Yes, I know... Valentine's Day was two days before this column will be published (how's that for mixing tenses?). However, smart guys like me realize that Valentine's Day candy goes on sale at Vons the day after so you get a much better deal for next year's gift to your sweetie... if there ever is a sweetie! So I see nothing wrong with sending my readers, at least those of the female persuasion, a few roses this week. Maybe next year I won't spend the day alone! In the past, I've found that sending a lovely lady a dozen red roses has never worked for me. Perhaps if I actually signed the card that went along with them it might help. A starving marine biologists can't afford them anyway, unless they are "day old." So this year I'm sending a few substitutes... rose anemones... to the ladies who read this column.
Like me, anemones are often overlooked. As Rodney Dangerfield would say, they just don't get no respect. Tidepoolers step on and squish them as they look for more brightly colored starfish and nudibranchs. Perhaps it's because they, like their Cnidarian relatives the corals, use their mouth as their anus. How could any self-respecting human accept that? But rose anemones are quite beautiful if you overlook that simple fact of their digestive tract challenged lives.
The white spotted rose anemone is about 4" in diameter and up to about 6" high. It is crimson (go Harvard!) in color and the base has many white spots arranged in rows. Because of this, it is sometimes called the strawberry anemone... hmm, that conjures up some romantic thoughts as well. Chocolate dip anyone? The tentacles are also crimson and lack any markings or bands. The mouth/anus is located in the center of the ring of tentacles. This region is not as intense in color as the rest of the anemone.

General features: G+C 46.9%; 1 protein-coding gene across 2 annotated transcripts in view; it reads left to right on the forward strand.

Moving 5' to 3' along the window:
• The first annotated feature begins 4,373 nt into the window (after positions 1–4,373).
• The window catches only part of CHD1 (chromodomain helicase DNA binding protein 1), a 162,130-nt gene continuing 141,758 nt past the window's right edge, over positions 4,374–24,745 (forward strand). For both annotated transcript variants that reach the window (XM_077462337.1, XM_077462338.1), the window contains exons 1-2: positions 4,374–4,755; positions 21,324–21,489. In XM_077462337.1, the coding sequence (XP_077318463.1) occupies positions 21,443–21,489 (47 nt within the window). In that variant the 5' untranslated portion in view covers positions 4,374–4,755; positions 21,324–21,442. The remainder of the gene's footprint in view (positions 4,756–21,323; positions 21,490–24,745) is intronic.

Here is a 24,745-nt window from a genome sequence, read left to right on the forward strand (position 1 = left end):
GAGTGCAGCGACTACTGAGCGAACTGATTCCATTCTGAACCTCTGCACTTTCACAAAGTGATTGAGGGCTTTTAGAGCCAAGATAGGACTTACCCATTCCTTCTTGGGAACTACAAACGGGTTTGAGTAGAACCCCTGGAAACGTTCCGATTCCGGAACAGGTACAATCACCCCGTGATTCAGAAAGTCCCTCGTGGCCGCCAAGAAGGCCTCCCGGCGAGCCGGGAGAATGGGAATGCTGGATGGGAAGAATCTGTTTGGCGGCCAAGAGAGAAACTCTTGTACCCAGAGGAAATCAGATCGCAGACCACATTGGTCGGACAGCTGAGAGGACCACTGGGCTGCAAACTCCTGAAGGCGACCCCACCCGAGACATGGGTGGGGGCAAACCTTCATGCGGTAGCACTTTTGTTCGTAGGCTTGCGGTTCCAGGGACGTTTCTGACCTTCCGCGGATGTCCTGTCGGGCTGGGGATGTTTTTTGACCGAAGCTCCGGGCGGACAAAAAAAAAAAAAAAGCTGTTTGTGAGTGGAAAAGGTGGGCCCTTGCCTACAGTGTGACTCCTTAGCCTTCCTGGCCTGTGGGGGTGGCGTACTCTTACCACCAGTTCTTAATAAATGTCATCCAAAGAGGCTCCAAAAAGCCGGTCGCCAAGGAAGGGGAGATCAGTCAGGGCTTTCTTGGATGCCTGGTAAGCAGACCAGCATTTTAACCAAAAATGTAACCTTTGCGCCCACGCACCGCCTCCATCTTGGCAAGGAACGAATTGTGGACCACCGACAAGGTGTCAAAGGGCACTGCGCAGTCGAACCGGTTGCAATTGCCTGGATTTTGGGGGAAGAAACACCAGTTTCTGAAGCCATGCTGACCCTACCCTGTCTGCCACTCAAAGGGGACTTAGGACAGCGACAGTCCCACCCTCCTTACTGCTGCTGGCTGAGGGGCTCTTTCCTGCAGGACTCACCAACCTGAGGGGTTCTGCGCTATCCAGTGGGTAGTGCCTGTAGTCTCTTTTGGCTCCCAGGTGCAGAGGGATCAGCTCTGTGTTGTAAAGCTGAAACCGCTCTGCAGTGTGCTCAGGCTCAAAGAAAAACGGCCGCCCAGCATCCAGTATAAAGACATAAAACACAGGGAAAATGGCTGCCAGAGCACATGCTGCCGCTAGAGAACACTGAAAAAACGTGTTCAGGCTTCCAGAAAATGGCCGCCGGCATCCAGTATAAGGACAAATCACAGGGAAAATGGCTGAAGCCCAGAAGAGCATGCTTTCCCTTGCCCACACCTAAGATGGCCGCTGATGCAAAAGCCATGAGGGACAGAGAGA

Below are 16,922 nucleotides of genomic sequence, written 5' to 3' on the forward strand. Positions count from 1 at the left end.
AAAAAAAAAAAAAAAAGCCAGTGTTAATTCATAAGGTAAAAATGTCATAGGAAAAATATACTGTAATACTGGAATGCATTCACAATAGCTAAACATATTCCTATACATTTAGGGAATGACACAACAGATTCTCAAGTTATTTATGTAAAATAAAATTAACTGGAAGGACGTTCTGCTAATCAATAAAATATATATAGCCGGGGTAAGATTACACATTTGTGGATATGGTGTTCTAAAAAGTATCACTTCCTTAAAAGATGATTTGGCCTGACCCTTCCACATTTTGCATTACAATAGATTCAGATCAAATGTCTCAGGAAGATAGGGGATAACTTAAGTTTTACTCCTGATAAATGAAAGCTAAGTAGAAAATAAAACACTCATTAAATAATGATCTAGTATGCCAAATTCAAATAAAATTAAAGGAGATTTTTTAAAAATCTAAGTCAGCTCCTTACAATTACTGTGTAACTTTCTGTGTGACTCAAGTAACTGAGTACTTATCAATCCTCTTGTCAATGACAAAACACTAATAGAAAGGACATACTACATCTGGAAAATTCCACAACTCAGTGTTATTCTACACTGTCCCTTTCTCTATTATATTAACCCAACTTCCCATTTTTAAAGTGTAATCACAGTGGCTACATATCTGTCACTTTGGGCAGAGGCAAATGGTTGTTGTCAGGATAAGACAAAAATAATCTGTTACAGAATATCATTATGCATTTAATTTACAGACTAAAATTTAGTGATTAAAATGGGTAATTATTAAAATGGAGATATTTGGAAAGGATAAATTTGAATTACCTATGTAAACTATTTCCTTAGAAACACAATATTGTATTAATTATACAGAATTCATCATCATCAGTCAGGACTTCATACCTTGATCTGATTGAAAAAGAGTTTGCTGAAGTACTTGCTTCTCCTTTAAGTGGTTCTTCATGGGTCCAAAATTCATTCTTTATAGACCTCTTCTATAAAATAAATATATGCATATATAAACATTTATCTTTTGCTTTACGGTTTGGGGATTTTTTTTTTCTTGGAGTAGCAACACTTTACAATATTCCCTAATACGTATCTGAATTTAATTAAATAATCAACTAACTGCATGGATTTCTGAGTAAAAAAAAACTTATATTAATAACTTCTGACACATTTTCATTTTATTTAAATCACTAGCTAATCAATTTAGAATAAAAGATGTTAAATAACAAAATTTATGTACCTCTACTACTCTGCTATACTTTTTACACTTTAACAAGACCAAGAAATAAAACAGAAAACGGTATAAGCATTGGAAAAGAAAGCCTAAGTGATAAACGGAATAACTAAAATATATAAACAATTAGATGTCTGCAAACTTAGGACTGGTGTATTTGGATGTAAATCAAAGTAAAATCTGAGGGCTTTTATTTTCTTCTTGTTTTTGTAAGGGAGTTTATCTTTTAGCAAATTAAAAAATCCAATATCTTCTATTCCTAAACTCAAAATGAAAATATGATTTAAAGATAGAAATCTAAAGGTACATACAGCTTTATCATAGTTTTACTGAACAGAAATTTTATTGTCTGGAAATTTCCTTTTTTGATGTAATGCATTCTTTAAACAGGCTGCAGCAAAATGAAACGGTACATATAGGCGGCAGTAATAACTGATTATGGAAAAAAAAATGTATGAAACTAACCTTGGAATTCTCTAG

Anemones are radially symmetric. Their body structures are arranged as if they were spokes on a bicycle wheel. Unlike their coral relatives, they have no hard structures to support their soft bodies. Instead they rely on water pressure when they need to firm up! Water is taken into the digestive cavity and held there, creating a more rigid body. The more water they take in, the firmer they become. I guess this is similar to middle age guys like me that suck air into their lungs and pull in their paunch to attract the ladies... at least for a few seconds at a time! If they are exposed at low tide, the rose and other anemones become very limp.
Although I've introduced this anemone within a romantic context, their sex life hardly mirrors that! In fact, they primarily reproduce asexually by budding, at least once an anemone is established at a location. How boring. They do use sexual reproduction as a means of creating larvae which can drift with the currents and colonize new areas. That's kind of like casting your children out of the house at an early age to seek their fortunes. One scientific study indicated there were more females than males in a population, although about 15% of the collected specimens lacked gonads altogether. It appears that spawning is triggered in early winter as water temperatures drop from their maximum.